YouTube and Facebook are free and they make there money from advertising, there would be nothing preventing YouTube and Facebook alternatives from starting up. The exclusivity of content would only extend as far as to how much the home user gets charged for data. It would be impossible for individual ISP's to allow only there users access to content. The only difference would be data to the content would be free or cheaper for the customer with the ISP with a deal than the data to the same content for a user from from a different ISP.



There's nothing stopping an ISP with murky ethics doing things like:

- Deliberately degrading VoIP traffic in order to protect their traditional voice revenues
- Entirely blocking some protocol, and charge extra to get access to it.
- Completely blocking access to a competitors site or product

or something like:

"YouTube is the single biggest site used by our customers” … and it’s affecting our other traffic, so we need to charge extra for full-speed access to youtube"

AstonAMV: 

From New Zealand's perspective, if they ever build enough international fiber connections that allows the price of international data to drop, how would current retail ISP's make enough revenue with the small population size of the country which has been used as a basis for justifying the high prices we currently pay?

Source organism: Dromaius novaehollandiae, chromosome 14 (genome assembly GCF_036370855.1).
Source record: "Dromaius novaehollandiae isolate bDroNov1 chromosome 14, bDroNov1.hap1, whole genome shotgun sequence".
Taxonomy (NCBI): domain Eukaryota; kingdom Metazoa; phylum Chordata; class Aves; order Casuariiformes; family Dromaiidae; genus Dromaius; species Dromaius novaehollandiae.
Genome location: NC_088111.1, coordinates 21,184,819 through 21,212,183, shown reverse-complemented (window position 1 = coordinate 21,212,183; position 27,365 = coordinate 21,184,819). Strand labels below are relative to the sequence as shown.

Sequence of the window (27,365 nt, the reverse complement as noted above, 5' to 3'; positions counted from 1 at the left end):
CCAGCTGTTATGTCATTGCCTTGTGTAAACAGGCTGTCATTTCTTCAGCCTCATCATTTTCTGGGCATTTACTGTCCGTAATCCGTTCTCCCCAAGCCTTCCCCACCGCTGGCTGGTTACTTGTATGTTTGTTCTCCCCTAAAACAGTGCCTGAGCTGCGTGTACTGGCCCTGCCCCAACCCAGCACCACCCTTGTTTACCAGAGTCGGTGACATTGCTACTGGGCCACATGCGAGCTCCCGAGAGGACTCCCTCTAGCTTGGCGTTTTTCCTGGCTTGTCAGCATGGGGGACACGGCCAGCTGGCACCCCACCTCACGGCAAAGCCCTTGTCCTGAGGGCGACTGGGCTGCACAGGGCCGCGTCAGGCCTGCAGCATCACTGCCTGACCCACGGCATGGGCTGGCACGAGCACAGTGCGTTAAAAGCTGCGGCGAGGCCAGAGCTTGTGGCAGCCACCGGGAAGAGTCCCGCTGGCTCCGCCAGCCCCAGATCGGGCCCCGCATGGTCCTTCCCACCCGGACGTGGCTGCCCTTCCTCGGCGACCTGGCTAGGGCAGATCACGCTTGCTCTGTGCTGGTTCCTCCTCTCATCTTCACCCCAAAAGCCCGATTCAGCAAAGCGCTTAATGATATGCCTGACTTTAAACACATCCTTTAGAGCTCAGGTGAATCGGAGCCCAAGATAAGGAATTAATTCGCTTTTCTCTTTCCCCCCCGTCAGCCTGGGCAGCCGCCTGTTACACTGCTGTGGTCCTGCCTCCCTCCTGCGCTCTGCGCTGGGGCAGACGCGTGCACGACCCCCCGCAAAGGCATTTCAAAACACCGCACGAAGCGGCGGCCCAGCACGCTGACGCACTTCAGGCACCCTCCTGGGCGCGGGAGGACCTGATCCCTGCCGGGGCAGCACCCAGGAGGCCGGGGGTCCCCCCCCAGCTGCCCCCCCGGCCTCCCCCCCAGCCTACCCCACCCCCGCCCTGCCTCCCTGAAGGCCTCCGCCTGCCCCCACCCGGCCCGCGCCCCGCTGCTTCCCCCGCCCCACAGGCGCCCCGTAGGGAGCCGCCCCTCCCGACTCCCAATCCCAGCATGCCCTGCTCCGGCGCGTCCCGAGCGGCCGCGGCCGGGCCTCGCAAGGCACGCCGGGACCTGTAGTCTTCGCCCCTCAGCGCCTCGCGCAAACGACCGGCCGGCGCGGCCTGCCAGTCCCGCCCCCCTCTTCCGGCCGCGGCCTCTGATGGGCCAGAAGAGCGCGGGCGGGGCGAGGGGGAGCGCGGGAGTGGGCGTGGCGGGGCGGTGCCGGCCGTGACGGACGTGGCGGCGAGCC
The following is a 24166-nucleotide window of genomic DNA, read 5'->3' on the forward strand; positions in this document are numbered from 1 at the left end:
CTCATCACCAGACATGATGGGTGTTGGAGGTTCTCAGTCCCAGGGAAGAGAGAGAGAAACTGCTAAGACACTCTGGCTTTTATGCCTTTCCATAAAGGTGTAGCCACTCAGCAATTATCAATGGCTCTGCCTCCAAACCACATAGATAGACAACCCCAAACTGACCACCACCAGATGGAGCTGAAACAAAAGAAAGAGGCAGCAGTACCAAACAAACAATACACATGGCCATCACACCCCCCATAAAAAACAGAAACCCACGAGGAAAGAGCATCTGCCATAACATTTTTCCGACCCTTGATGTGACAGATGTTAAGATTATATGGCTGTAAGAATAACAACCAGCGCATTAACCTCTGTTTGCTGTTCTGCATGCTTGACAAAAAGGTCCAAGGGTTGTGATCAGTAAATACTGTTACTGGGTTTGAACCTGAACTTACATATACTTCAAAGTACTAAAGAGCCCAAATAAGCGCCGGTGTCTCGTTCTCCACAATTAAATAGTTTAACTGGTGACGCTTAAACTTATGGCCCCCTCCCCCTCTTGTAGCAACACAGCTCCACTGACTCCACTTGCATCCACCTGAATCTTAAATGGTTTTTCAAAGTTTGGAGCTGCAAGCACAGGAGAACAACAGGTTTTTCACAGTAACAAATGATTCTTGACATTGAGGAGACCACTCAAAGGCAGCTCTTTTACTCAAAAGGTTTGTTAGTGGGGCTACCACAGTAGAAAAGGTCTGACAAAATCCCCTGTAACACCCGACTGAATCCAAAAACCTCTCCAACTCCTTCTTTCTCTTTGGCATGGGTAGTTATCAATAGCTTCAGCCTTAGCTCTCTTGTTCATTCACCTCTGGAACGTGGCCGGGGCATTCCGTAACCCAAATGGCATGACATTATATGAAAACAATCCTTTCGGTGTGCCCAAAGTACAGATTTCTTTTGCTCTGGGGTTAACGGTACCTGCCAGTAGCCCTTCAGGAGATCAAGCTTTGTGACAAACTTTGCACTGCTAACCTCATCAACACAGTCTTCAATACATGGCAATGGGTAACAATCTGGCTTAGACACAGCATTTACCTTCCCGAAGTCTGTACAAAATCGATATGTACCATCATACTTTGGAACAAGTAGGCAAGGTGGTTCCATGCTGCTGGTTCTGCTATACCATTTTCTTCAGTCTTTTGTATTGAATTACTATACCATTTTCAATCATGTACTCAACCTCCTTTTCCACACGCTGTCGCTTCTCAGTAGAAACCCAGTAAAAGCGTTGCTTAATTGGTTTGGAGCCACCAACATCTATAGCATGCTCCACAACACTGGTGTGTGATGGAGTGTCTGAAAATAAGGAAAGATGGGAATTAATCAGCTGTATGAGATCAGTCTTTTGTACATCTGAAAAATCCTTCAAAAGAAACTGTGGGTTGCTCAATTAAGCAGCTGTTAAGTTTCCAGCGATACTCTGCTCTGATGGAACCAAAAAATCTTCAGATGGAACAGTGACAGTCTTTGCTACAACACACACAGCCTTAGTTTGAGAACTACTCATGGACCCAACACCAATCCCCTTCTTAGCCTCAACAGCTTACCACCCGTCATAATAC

I can't see how more than two ISP's would survive under those conditions, and that would definitely lead to anti-competitive and monopolistic behavior.



The same way any business works, sell your product/service at a price that has sufficient margin over the costs.  

Lower international transit directly lowers on of the major costs ISP's have in providing the service.  ISP's will be able to have a better ratio of customers to available international transit.

 

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  Reply # 474015 25-May-2011 16:14
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With PF offering a potential 20 Tbit/sec and SCC having a future upgraded limit of 2.4 Tbit/s using current technology then the owners of the SCC would have to do something to compete or risk becoming a dedicated backup connection for PF.

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  Reply # 474025 25-May-2011 16:26
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Ragnor: 

There's nothing stopping an ISP with murky ethics doing things like:

- Deliberately degrading VoIP traffic in order to protect their traditional voice revenues